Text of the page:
The Hawke's Bay rural landscape is going through the mid-stages of spring - but there is a little more pink about this season than just the usual blossom.
Bales of hay and silage feed, which are traditionally wrapped in a heavy duty green plastic casing, have begun appearing in the pink.
"It certainly has brightened the countryside up," agricultural baling contractor Peter Payne of Eskdale said.
The appearance of the pink bales is all part of what he said was the rural sector doing "our bit" for the Louise Perkins Foundation and breast cancer awareness month.
Part of the sales of the bale wrap will go to raising funds for the "Sweet Louise" campaign to assist secondary breast cancer patients, with an extra focus on women in the rural community.
"I've done my paddocks and it looks quite good," Mr Payne said, adding he would leave the pink bales close to the roadside for several days before taking them to their storage area so people passing by would see them.
"To get the word out there."
Mr Payne said his family, like many, had been affected by breast cancer - one of his relatives losing her life to it when she was just 50.
He has been in the rural contracting business for 55 years but had never seen anything but the traditional green wrap used before - and the chance to add colour to the fields as well as cash in the coffers for breast cancer awareness was one he and his rural colleagues were quick to embrace.
The wrap-in-pink initiative was sparked by agricultural wrap importers Agpac with the pink rolls manufactured and brought in from Swedish company Trioplast. Agpac representative for Hawke's Bay and Waikato, Greg Drummond, said: "This is the first year we have done it and at this stage it is a one-off - but it is likely we will see it again."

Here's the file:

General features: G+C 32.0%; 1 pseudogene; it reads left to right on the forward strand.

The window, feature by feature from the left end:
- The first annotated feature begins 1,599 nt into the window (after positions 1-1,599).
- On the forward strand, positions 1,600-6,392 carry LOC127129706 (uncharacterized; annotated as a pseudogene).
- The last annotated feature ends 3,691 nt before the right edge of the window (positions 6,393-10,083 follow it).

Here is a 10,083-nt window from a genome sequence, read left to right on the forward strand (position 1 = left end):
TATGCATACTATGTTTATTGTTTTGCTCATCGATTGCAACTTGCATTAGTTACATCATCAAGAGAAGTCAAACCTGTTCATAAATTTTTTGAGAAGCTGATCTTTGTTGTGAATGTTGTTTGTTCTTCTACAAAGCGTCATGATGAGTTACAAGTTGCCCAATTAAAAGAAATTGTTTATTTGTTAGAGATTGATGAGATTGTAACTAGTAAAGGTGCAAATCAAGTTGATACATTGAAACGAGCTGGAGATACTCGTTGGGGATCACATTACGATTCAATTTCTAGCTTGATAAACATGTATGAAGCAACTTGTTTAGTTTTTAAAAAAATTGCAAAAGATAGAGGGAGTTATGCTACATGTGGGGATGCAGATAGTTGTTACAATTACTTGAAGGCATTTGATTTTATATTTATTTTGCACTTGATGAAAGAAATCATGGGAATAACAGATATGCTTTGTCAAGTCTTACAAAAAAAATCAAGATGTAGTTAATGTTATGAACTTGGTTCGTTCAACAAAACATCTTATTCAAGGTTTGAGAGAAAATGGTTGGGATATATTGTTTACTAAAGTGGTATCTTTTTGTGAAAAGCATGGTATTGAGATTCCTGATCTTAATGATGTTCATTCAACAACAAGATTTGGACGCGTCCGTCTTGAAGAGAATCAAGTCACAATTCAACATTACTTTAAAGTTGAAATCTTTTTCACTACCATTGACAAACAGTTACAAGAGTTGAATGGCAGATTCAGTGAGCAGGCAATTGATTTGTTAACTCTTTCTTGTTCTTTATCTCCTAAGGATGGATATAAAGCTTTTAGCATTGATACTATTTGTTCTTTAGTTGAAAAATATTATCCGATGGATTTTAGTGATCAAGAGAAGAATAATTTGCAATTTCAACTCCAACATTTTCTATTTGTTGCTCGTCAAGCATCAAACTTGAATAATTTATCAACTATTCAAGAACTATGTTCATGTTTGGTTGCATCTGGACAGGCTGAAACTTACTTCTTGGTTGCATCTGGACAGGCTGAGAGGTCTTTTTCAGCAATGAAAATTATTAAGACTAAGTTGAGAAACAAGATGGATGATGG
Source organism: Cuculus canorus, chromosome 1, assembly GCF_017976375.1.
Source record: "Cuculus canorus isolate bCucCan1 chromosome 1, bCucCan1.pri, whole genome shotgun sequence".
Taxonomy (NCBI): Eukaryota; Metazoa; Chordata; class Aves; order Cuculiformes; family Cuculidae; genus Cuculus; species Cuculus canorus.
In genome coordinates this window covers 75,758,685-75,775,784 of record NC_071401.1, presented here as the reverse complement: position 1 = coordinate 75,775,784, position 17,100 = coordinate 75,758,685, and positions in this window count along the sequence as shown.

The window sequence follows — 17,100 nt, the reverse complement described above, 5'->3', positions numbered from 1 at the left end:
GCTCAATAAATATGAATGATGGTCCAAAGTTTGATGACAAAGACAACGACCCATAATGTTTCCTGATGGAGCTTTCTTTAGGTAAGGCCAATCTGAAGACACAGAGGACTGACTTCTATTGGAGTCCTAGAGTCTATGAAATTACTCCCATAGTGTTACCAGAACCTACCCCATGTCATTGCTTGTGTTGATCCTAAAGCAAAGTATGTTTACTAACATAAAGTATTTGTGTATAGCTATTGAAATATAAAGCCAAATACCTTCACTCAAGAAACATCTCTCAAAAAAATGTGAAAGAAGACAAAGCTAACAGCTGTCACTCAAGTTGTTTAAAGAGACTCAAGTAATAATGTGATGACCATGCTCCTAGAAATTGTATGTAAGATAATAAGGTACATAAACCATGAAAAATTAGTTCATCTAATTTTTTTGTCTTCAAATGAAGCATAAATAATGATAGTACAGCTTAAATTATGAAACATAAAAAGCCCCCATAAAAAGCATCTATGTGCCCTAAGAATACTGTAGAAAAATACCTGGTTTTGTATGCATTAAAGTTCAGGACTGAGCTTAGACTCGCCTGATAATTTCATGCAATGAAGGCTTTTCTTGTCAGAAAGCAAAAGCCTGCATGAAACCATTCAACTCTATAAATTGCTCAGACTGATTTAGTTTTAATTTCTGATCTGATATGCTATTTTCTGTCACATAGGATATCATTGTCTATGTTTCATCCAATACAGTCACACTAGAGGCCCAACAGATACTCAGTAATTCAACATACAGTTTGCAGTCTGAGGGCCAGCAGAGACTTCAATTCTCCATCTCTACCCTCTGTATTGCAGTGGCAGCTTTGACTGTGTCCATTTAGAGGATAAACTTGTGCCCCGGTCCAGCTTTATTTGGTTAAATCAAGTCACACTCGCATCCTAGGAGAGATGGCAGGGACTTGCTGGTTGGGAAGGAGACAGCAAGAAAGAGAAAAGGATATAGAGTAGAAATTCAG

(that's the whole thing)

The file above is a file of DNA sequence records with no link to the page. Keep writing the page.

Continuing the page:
He said the idea to do something for the foundation and cancer awareness was floated about two years ago.
"We spoke to the manufacturers about doing this but of course it's not something they can go and do straight off - it's taken a fair bit of work but we've got there."
About 1200 rolls were brought in for the company's eight rural reps' to distribute to contractors around the country.
"And they have taken it aboard - the contractors have been excellent," Mr Drummond said.
In an arrangement between the company and the contractors it was agreed that some of the proceeds from the sales would go to the awareness fundraising campaign.
Mr Payne said four rolls would wrap about 80 bales and as well, he had brought in a wrap of plastic netting and that was pink as well.
"That will do about 220 bales so there will be plenty of pink around."
He looks after a wide area and said the bales would continue to pop up across the rural landscape over the next year.